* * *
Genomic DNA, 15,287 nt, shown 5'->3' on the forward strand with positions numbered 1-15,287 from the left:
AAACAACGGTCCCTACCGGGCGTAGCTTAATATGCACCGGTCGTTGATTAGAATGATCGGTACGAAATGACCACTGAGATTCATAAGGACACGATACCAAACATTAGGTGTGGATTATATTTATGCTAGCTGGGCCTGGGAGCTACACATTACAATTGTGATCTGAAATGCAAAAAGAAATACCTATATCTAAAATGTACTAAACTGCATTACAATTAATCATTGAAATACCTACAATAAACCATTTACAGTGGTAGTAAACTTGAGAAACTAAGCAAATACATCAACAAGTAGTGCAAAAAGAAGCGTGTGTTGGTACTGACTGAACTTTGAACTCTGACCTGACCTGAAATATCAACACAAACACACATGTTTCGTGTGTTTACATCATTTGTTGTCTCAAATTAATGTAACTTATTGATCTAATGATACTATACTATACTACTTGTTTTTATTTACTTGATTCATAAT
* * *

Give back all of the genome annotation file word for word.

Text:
Genomic DNA, 15,287 nt, shown 5'->3' on the forward strand with positions numbered 1-15,287 from the left:
AAACAACGGTCCCTACCGGGCGTAGCTTAATATGCACCGGTCGTTGATTAGAATGATCGGTACGAAATGACCACTGAGATTCATAAGGACACGATACCAAACATTAGGTGTGGATTATATTTATGCTAGCTGGGCCTGGGAGCTACACATTACAATTGTGATCTGAAATGCAAAAAGAAATACCTATATCTAAAATGTACTAAACTGCATTACAATTAATCATTGAAATACCTACAATAAACCATTTACAGTGGTAGTAAACTTGAGAAACTAAGCAAATACATCAACAAGTAGTGCAAAAAGAAGCGTGTGTTGGTACTGACTGAACTTTGAACTCTGACCTGACCTGAAATATCAACACAAACACACATGTTTCGTGTGTTTACATCATTTGTTGTCTCAAATTAATGTAACTTATTGATCTAATGATACTATACTATACTACTTGTTTTTATTTACTTGATTCATAAT